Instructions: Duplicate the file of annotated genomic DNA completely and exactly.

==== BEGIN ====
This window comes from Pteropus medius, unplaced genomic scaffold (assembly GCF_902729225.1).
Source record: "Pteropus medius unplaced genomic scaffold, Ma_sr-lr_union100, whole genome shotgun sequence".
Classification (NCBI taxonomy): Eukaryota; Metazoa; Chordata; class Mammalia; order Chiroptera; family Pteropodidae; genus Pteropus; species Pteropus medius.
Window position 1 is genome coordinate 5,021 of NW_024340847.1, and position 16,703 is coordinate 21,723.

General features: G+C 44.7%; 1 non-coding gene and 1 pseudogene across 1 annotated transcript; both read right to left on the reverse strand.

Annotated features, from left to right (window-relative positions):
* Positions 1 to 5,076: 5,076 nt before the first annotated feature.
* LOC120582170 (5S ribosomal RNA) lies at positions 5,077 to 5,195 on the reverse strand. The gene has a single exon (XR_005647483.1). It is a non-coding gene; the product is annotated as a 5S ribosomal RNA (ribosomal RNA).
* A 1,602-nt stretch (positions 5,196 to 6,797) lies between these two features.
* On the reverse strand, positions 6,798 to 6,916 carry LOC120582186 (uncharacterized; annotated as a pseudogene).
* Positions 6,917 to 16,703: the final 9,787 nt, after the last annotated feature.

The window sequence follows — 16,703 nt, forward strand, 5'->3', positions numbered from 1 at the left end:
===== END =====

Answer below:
This window comes from Pteropus medius, unplaced genomic scaffold (assembly GCF_902729225.1).
Source record: "Pteropus medius unplaced genomic scaffold, Ma_sr-lr_union100, whole genome shotgun sequence".
Classification (NCBI taxonomy): Eukaryota; Metazoa; Chordata; class Mammalia; order Chiroptera; family Pteropodidae; genus Pteropus; species Pteropus medius.
Window position 1 is genome coordinate 5,021 of NW_024340847.1, and position 16,703 is coordinate 21,723.

General features: G+C 44.7%; 1 non-coding gene and 1 pseudogene across 1 annotated transcript; both read right to left on the reverse strand.

Annotated features, from left to right (window-relative positions):
* Positions 1 to 5,076: 5,076 nt before the first annotated feature.
* LOC120582170 (5S ribosomal RNA) lies at positions 5,077 to 5,195 on the reverse strand. The gene has a single exon (XR_005647483.1). It is a non-coding gene; the product is annotated as a 5S ribosomal RNA (ribosomal RNA).
* A 1,602-nt stretch (positions 5,196 to 6,797) lies between these two features.
* On the reverse strand, positions 6,798 to 6,916 carry LOC120582186 (uncharacterized; annotated as a pseudogene).
* Positions 6,917 to 16,703: the final 9,787 nt, after the last annotated feature.

The window sequence follows — 16,703 nt, forward strand, 5'->3', positions numbered from 1 at the left end: